Skip to comments.Blaze Stirs Haunting 9/11 Memories
Posted on 08/19/2007 7:31:59 AM PDT by jeepgal
NEW YORK - Mayor Michael Bloomberg says preliminary air quality tests showed no danger Sunday morning in the area around the Deutsche Bank building, which burned for almost seven hours Saturday. The seven-alarm blaze brought back all too painful memories for the New York City Fire Department as the burning building, abandoned after 9/11, claimed two more lives. Robert Beddia, 54, had been on the job 23 years and was assigned to Engine 24. Joseph Graffagnino, 33, joined the FDNY eight years ago and was assigned to Ladder 5. "There were two men who were dedicated to helping this city and tonight we grieve for both of them and their families," Bloomberg said Saturday. Bloomberg said the deadly fire may have been fueled by wooden boxes and supplies being used to dismantle the 40-story skyscraper, although the cause is under investigation. Investigators said Beddia and Graffagnino had air masks, but the maze-like conditions on the burning floor made it difficult to escape and they ran out of air. News Channel 4 has learned a broken standpipe, an emergency device to which firefighters can attach hoses may have played a role in the tragedy. The Deutsche Bank has had a troubled history since the 9/11 attacks. The building has been the subject of court battles over who would pay to take it down. There have also been work stoppages and accidents. It has been cited several times by environmental regulators. And hundreds of body parts of World Trade Center victims have been found inside the building. Five or six other firefighters were taken to a hospital after battling Saturday's blaze, but were expected to be released, Bloomberg said. No civilians were hurt.
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That building is plastered with plywood while they try to appease every single "ministry" under the sun with a surgical dismantling.
A pipe came flying off that building a couple of months ago and crashed through the roof of the fire station across the street. Fortunately no one was injured.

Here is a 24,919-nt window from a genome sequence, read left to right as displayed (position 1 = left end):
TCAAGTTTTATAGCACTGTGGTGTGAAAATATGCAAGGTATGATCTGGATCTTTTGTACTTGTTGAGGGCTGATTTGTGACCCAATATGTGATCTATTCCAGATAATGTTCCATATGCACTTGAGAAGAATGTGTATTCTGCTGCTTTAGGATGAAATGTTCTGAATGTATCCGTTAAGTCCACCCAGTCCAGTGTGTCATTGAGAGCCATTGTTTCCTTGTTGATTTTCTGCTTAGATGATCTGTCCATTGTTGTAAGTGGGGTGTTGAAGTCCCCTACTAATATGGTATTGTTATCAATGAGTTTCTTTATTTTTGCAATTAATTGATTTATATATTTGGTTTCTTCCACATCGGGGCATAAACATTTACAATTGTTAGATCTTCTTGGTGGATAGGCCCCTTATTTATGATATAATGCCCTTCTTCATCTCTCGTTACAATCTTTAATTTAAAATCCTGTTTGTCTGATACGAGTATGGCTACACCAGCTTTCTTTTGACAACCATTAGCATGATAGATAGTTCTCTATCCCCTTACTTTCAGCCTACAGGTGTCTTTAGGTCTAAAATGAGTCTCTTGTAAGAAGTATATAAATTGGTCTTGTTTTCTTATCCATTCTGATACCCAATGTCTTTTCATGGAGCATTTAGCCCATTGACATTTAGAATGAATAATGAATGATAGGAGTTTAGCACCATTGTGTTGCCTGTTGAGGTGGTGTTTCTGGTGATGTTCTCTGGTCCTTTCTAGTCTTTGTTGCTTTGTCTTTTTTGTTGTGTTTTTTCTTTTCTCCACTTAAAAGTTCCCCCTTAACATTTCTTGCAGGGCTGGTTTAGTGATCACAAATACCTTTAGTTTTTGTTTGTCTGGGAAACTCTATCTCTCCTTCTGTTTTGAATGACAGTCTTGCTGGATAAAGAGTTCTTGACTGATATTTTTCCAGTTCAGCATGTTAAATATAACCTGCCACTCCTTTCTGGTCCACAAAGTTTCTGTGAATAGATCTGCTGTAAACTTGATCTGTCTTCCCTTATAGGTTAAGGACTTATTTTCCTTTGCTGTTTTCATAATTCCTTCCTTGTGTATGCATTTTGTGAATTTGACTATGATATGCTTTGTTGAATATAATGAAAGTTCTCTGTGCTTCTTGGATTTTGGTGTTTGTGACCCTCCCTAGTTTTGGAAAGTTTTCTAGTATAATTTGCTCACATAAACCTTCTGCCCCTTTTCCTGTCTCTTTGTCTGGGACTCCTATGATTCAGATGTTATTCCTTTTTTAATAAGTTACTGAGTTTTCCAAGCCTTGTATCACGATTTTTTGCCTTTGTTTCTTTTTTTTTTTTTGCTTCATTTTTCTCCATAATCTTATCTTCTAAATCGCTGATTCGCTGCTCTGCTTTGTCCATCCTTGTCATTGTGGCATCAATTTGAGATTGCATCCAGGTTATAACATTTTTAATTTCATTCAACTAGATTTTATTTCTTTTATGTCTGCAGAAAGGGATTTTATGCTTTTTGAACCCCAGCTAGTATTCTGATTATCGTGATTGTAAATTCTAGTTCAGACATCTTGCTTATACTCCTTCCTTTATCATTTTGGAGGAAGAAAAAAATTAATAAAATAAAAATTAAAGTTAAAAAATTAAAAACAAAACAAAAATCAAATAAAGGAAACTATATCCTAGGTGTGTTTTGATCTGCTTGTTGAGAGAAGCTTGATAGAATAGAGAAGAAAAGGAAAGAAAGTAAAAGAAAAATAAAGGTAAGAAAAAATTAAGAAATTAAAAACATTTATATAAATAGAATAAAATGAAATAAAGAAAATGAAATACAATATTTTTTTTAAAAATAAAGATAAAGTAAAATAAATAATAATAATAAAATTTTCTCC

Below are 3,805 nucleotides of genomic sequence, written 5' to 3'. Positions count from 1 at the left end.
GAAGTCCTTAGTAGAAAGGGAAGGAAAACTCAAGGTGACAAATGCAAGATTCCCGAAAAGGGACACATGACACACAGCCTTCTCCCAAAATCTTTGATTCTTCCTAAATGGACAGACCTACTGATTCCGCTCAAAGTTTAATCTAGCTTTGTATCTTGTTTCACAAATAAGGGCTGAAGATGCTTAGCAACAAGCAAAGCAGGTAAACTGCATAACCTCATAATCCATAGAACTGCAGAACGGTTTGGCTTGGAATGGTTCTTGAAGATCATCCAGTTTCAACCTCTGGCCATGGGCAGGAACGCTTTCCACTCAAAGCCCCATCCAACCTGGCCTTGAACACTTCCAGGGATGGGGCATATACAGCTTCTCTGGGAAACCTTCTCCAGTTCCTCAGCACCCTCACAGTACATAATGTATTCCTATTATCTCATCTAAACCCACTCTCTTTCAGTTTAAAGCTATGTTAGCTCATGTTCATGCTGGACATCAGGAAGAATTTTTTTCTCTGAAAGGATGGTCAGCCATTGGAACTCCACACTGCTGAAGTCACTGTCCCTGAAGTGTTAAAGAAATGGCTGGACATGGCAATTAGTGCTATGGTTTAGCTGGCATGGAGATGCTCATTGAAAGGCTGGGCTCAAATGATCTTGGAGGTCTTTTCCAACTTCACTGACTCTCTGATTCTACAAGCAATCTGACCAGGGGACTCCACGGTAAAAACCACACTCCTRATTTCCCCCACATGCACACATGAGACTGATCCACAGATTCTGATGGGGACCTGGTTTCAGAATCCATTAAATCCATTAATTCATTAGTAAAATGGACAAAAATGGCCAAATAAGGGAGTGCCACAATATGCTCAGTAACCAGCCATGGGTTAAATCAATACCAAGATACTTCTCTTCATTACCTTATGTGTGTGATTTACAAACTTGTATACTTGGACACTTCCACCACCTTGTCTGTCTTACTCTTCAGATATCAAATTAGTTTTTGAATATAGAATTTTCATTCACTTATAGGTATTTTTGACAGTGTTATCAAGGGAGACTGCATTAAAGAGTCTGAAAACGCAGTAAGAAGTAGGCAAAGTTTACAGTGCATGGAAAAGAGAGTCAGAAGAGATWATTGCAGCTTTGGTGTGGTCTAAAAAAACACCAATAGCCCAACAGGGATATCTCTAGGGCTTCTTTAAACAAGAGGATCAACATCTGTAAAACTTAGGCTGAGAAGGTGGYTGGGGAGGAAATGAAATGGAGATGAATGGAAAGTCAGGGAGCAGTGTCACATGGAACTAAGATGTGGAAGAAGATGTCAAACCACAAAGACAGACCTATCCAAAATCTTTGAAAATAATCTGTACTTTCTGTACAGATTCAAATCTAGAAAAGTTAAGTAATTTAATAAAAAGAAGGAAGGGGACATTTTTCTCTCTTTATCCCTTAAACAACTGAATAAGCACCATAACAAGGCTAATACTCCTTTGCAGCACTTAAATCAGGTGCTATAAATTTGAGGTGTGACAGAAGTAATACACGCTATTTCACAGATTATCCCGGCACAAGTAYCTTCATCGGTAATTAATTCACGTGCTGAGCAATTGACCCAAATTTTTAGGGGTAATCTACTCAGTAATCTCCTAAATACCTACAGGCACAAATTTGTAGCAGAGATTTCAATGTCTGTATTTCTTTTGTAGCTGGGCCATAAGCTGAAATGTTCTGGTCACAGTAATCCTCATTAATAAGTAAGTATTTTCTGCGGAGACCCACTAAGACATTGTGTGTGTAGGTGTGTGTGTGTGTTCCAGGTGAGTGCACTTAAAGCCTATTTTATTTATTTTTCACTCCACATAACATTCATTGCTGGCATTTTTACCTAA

The longer they jerk around with this thing, the more damage it does. It could have been taken down in single stroke years ago, but no, not in NYC.
The seven-alarm blaze brought back all too painful memories for the New York City Fire Department
I was under the impression that five-alarm is as high as it goes. What is a seven alarm blaze?
I was wondering why it was not taken down with an implosion? Not to be flippant, but they certainly have the experience in clearing up rubble!
In a small town with only five fire stations they wouldn't go any farther than five alarms.
because ground zero is “sacred ground,” which is something of a sexual fantasy to politicians, which, in NYC, are outnumbered only by unemployed and washed-out actresses.
So the number of alarms refers to how many stations are involved? I was thinking that the “fifth alarm” was involving stations outside the municipality.
Wherever they are, and some stations outside the town are close enough to respond, additional alarms, which we don’t actually hear anymore, will call them in. Each town or municipality will have its own call-in system. Fairbanks, for example, might call in North Pole, and sometimes does, but probably never call in Anchorage since it is an eight hour drive unless the disaster is so huge it would still be unresolved the next day. For wildfires such as a couple years ago that burned millions of acres north of Fairbanks, they called in firefighters from the Lower 48, which would be beyond the old numbered alarm system.
I don’t think they do implosions in crowded urban areas. Even though it looks like implosions are nice clean ways to take down buildings, they still send out debris for blocks. It can work if there is nothing else around (See the Kingdome, which was surronded by parking lots).
I just saw on the news yesterday, they brought down a 20-story building that was adjacent to a much taller building.. but i dont remember what city it was in.
Thanks for the explanation!
Two Minutes of Silence is still one of my favorite renderings of remembrance of that day. The sales of this painting are still supporting Fire and Police stations around the country.
Take a quick minute to look at all of his work.
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